RECIPE: This Thanksgiving, the possibilities are endless. And sometimes pureed.

Thanksgiving isn't what you imagined? Reimagine your menu with a Roasted Garlic and Parsnip Puree. (Kellie Hynes for The Atlanta Journal-Constitution)
Thanksgiving isn't what you imagined? Reimagine your menu with a Roasted Garlic and Parsnip Puree. (Kellie Hynes for The Atlanta Journal-Constitution)

Credit: Kellie Hynes

Credit: Kellie Hynes

Throw your apron to the ground and raise a spatula in the air: 2020 is the year we rebel against Thanksgiving traditions. (Unless you love Thanksgiving traditions, in which case I hope your mac and cheese is the gooey-est.)

This year’s turkey day will be different for many of us, my family included. Our college boy is coming home, and we’re locking down for the week, lest we expose our extended family to any cooties. But if you’re looking at your measuring cup as half full, a world of possibilities open up if you’re feeding five, not 25. When it’s “just us,” you can gobble PB&Js off paper plates and watch football all day. Or serve your family’s celebratory meal, the one usually reserved for birthdays and good report cards. Or you can skip the bird entirely and make a meal of appetizers, sides and desserts, which is what my dill dip, canned cranberry sauce, and pumpkin pie-loving people will do.

This parsnip puree is a jazzy, savory side dish that usurps traditional mashed potatoes. Parsnips resemble white carrots, with a peppery bite that gives a spicy buzz minus the spices. This recipe happens to be vegan, but you don’t have to be dairy-free to appreciate the creamy goodness of roasted garlic. In fact, if you really, really love garlic, you can add two heads. When it’s just us, no one cares if you need a mint.

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2020 has been a year of the unexpected, so why not add Roasted Garlic and Parsnip Puree to your Thanksgiving menu? (Kellie Hynes for The Atlanta Journal-Constitution)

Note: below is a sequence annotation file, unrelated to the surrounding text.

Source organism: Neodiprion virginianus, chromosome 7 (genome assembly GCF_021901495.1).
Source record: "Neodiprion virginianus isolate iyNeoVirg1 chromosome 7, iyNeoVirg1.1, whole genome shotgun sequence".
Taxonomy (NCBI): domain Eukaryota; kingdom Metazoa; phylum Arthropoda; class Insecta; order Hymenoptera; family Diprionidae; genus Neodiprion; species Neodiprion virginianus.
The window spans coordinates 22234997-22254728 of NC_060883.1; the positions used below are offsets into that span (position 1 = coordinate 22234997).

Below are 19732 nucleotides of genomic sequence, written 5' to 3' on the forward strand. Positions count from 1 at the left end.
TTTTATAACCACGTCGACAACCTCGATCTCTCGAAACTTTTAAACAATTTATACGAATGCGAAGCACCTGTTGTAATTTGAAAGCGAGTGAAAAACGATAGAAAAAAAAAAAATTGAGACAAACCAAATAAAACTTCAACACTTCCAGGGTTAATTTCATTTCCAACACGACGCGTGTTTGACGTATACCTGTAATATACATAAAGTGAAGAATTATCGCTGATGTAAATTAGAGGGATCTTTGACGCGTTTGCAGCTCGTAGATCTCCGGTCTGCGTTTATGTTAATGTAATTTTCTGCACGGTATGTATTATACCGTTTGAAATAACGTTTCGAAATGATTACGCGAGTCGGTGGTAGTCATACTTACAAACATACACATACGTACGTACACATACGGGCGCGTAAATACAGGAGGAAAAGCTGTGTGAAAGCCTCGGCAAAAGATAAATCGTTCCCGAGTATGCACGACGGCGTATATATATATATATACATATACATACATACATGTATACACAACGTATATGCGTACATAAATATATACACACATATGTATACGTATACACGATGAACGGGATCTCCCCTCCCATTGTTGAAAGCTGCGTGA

2020 has been a year of the unexpected, so why not add Roasted Garlic and Parsnip Puree to your Thanksgiving menu? (Kellie Hynes for The Atlanta Journal-Constitution)

Credit: Kellie Hynes

Credit: Kellie Hynes

Roasted Garlic and Parsnip Puree
  • 1 garlic head
  • 1 teaspoon plus 1 tablespoon olive oil, divided
  • 2 pounds parsnips
  • 1/2 teaspoon salt
  • 1/4 teaspoon ground black pepper
  • 1 teaspoon dried parsley, plus additional for garnish
  • 3/4 cups low-sodium vegetable broth, plus more if needed
  • Heat the oven to 400 degrees.
  • Peel the excess outer layers of skin from the garlic head, leaving just enough to hold the cloves together. Cut 1/4 inch off the top of the head to expose the cloves. Brush 1 teaspoon of olive oil over the garlic head, pushing the oil in between the cloves. Wrap the garlic head tightly in aluminum foil, and place it on a small baking sheet. Place the garlic in the oven and bake until the center cloves are soft and the outer cloves caramelize, about 45 minutes. Set aside.
  • Peel, trim, and cut the parsnips into 3-by-1-inch pieces. Toss the parsnips with 1 tablespoon olive oil, salt, pepper and parsley. Spread the parsnips in a single layer on a second baking sheet. Place the baking sheet in the oven and roast during the garlic’s final 30 minutes of roasting, shaking and rotating the pan after 15 minutes.
  • Transfer the roasted parsnips to the bowl of a food processor and pulse 20 times. Use a sharp knife to extract the garlic cloves from the heads, then press the cloves with your fingers to add the garlic paste to the parsnips. Add the vegetable broth and process until creamy. Taste and adjust seasoning. Thin with additional broth if desired. Garnish with more parsley and serve hot. Serves 4.

Nutritional information

Per serving: Per serving: 220 calories (percent of calories from fat, 20), 3 grams protein, 43 grams carbohydrates, 11 grams fiber, 5 grams total fat (1 gram saturated), no cholesterol, 260 milligrams sodium.

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